US4154371 *Mar 18, 1977May 15, 1979Henkel Kommanditgesellschaft Auf AktienDispensing container
US4394939 *Jan 19, 1981Jul 26, 1983Henkel Kommanditgesellschaft Auf AktienDispenser container for viscous fluids
US4402431 *Jan 19, 1981Sep 6, 1983Henkel Kommanditgesellschaft Auf AktienDispenser container with compressible pump
US4444340 *May 27, 1982Apr 24, 1984Liqui-Box CorporationSelf-sealing dispensing valve and spout assembly
US4501371 *Dec 5, 1983Feb 26, 1985Owens-Illinois, Inc.Tamper indicating, non-resealable closure
US4511068 *Jan 7, 1983Apr 16, 1985Gap Gesselschaft Fuer Auswertungen Und Patente AgDispenser for paste-like products
DE3104726A1 *Feb 11, 1981Aug 12, 1982Ver Deutsche Metallwerke AgPackaging container for viscous and pasty contents
EP0084638A1 *Dec 8, 1982Aug 3, 1983Gap Gesellschaft Für Auswertungen Und Patente AgDispenser for pasty products
Non-Patent Citations
Reference
1 *U.S. patent application Ser. No. 06/565,540; filed Dec. 27, 1983; Ford et al.
2 *U.S. patent application Ser. No. 06/589,640; filed Mar. 14, 1984; Foster.
Referenced by
Citing PatentFiling datePublication dateApplicantTitle
US4793522 *Jun 15, 1987Dec 27, 1988Calmar, Inc.Positive discharge valve for viscous product dispenser
US4852774 *Aug 26, 1988Aug 1, 1989Colgate-Palmolive CompanyDispenser with closure cap
US4949874 *Jan 3, 1990Aug 21, 1990Henkel Kommanditgesellschaft Auf AktienDevice for dispensing at least two flowable substances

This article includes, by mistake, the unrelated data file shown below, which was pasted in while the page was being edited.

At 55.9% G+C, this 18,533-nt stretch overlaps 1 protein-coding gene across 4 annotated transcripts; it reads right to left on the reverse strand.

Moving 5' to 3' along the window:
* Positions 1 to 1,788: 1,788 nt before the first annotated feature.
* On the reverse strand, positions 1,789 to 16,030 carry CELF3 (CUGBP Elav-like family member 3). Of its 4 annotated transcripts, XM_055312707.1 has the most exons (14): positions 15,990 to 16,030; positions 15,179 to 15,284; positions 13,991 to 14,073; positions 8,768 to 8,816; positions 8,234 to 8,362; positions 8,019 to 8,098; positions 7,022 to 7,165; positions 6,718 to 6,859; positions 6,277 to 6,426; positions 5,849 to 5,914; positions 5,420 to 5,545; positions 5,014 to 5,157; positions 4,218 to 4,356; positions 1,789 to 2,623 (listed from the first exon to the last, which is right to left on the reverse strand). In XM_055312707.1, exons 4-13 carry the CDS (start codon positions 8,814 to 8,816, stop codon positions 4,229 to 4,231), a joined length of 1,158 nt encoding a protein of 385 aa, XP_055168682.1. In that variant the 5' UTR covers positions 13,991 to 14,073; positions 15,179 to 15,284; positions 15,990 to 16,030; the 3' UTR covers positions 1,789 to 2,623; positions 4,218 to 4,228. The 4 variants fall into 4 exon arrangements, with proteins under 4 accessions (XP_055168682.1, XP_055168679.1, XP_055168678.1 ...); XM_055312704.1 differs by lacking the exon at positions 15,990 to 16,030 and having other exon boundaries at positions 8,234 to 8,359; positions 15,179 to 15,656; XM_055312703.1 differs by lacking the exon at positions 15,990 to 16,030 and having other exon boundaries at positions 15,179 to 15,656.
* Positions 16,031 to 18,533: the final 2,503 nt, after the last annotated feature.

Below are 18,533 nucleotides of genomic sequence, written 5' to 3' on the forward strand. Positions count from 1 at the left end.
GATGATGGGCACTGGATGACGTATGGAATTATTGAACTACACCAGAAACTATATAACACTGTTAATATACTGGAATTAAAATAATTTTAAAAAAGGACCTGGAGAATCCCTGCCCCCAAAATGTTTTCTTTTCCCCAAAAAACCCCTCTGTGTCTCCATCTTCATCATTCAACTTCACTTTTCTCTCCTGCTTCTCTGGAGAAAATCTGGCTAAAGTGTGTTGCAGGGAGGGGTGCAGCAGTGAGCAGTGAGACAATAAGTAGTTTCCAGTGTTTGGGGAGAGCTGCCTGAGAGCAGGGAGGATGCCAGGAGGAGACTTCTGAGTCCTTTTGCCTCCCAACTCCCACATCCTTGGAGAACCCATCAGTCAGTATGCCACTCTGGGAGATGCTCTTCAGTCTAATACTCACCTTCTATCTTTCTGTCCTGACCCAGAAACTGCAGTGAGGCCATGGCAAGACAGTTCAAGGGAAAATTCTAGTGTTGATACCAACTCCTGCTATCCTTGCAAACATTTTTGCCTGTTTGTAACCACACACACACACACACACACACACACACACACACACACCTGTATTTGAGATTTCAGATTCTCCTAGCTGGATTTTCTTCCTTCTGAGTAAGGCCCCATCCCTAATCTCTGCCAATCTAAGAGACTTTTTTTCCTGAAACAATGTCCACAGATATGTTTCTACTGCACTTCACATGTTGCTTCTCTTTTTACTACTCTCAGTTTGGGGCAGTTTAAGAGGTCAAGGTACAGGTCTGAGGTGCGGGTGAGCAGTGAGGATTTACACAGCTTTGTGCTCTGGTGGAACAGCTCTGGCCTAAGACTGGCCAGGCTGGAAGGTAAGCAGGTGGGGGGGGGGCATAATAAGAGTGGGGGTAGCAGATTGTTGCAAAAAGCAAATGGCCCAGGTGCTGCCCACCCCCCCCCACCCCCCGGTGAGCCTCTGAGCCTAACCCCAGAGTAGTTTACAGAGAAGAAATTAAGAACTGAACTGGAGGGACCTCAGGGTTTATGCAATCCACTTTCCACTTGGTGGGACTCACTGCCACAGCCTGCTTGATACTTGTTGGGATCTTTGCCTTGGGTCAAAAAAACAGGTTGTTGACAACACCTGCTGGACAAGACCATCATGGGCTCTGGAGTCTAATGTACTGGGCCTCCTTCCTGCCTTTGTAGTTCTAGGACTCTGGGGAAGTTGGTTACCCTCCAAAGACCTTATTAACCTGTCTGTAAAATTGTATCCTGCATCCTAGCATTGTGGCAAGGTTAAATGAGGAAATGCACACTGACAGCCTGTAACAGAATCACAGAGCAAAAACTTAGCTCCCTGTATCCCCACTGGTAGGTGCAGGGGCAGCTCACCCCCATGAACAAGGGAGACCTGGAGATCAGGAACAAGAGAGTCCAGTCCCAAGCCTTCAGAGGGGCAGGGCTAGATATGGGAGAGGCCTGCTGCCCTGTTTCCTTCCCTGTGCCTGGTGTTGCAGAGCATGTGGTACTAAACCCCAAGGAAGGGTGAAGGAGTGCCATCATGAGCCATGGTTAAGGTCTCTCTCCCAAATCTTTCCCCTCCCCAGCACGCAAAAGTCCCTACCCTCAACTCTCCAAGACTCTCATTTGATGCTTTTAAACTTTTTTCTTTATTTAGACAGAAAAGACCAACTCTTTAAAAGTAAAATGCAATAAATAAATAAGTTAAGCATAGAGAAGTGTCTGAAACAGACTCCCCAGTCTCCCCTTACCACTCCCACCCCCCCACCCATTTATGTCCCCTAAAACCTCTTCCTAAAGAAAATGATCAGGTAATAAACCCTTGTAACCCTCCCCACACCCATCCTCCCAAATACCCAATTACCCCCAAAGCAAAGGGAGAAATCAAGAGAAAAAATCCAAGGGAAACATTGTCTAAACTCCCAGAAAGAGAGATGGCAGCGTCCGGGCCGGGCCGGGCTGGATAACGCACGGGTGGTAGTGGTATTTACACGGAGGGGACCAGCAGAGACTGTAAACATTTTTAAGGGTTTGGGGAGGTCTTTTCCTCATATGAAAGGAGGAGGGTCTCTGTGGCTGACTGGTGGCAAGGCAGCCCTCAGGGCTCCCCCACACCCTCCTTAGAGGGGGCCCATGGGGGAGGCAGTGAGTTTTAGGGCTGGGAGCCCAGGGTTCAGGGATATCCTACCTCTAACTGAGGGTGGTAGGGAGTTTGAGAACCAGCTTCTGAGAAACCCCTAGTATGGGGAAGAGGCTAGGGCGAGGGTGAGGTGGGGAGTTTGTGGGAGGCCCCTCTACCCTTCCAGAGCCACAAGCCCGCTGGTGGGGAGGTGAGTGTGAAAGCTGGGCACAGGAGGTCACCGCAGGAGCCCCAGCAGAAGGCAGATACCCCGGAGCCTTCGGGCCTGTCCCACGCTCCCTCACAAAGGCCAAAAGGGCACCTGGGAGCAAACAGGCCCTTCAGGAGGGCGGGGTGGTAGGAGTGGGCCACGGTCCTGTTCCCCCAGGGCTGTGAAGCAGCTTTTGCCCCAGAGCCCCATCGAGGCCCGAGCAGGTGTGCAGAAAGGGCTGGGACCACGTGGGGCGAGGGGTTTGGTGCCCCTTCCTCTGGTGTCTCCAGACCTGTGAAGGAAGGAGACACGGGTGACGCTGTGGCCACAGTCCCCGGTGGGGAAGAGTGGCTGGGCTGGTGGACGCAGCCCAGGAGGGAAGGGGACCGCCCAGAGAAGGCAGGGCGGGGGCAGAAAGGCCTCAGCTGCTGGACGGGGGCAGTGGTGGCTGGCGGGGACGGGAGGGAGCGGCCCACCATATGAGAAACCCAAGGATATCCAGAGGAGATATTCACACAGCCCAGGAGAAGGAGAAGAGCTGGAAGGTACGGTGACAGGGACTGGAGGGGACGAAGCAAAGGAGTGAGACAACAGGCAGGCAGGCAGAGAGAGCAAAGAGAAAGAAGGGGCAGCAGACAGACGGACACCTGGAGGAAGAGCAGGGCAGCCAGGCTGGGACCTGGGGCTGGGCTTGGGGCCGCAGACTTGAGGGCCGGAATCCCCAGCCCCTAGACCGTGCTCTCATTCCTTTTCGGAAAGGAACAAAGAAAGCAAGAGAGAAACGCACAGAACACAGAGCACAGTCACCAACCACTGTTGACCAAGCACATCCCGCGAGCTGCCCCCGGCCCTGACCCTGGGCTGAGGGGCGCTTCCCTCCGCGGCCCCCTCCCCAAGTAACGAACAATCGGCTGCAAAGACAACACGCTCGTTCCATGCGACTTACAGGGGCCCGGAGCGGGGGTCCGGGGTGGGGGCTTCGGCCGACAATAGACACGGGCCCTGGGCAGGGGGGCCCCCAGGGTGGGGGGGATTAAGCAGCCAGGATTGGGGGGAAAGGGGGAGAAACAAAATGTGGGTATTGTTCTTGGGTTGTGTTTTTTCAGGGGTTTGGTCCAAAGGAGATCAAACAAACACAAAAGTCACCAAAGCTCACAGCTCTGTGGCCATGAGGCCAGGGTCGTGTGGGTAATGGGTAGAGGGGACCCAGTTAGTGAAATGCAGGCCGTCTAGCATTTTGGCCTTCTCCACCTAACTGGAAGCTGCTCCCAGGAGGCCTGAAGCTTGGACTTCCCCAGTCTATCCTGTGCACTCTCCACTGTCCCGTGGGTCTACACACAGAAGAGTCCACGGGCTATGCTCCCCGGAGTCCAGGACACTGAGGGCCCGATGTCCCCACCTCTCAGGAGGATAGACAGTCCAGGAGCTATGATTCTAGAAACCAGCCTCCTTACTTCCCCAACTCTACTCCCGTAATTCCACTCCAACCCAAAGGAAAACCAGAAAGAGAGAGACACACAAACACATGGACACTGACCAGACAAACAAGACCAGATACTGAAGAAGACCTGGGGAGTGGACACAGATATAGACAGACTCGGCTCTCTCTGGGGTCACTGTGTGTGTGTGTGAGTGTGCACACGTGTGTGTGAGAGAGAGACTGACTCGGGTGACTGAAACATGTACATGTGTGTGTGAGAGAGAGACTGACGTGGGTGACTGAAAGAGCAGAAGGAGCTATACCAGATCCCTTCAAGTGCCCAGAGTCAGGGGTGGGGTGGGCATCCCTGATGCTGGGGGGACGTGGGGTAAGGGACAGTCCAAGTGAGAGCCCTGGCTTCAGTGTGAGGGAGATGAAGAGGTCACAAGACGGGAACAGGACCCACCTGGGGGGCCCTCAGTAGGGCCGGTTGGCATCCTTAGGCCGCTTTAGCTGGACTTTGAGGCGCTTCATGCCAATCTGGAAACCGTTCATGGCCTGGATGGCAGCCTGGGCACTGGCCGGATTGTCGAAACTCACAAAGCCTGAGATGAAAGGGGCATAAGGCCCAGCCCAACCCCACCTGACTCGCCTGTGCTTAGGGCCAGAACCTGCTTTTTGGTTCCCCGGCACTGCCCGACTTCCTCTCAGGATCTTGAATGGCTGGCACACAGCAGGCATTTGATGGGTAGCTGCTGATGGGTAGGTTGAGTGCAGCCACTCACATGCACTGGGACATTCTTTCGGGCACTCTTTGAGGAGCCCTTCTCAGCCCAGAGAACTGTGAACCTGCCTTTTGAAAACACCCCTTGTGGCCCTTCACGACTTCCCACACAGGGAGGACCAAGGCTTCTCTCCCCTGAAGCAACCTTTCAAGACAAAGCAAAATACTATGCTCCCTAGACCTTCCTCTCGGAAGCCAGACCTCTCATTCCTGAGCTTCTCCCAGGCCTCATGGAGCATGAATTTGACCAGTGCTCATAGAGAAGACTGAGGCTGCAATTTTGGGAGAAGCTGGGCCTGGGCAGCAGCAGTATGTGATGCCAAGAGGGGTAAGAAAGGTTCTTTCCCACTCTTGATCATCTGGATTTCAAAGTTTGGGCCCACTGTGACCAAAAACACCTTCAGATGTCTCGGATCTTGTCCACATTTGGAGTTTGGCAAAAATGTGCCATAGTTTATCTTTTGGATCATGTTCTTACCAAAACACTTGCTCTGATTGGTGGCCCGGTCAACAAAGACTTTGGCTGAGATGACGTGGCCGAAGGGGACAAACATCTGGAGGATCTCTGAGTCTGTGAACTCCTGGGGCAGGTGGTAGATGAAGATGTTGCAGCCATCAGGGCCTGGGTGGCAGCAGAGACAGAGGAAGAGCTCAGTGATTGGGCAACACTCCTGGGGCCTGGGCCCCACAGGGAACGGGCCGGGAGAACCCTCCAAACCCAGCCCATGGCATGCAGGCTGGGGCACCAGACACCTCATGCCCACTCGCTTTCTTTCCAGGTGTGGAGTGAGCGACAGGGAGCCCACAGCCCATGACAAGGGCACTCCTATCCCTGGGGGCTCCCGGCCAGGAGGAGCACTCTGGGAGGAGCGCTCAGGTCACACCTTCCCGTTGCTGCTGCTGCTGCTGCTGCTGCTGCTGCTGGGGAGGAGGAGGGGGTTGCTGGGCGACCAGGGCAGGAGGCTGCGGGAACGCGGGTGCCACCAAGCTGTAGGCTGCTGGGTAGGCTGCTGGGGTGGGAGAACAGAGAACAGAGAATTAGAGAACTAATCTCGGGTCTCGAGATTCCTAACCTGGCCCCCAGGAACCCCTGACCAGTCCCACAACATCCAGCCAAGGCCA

US4949875 *Nov 28, 1988Aug 21, 1990Youti KuoDispenser with integrated cover for paste-like material
US5465873 *Jun 4, 1993Nov 14, 1995Reboul-SmtPot for the metered dispensing of a fluid substance
US6510847Jul 7, 2000Jan 28, 2003Astrazeneca AbDelivery device
US7510097 *Oct 31, 2007Mar 31, 2009Martin SpindelFrame structure for a collapsible box with top access, side access and interconnected vertical stacking
US8376165 *May 20, 2011Feb 19, 2013Yat San ChiangDrinking container having slidable cover and drinking straw
US8439029May 12, 2009May 14, 2013Aptar France SasDevice for dispensing a fluid product
US8820576 *Dec 10, 2010Sep 2, 2014Amorepacific CorporationCosmetics container
US20120160851 *May 20, 2011Jun 28, 2012Yat San ChiangDrinking container with suction pipe
US20120267390 *Dec 10, 2010Oct 25, 2012Amorepacific CorporationCosmetics container
WO2001003851A1 *Jul 7, 2000Jan 18, 2001Astrazeneca AbDelivery device
WO2009147350A2 *May 12, 2009Dec 10, 2009Valois SasDevice for dispensing a fluid product
Classifications
U.S. Classification222/386, 222/401, 222/541.1, 222/542, 222/560, 222/257, 222/400.5, 222/512
International ClassificationB65D47/34, B67D7/02
Cooperative ClassificationB67D7/0205
European ClassificationB67D7/02B
Legal Events
DateCodeEventDescription
Aug 12, 1998ASAssignment
Owner name: CALMAR, INC., CALIFORNIA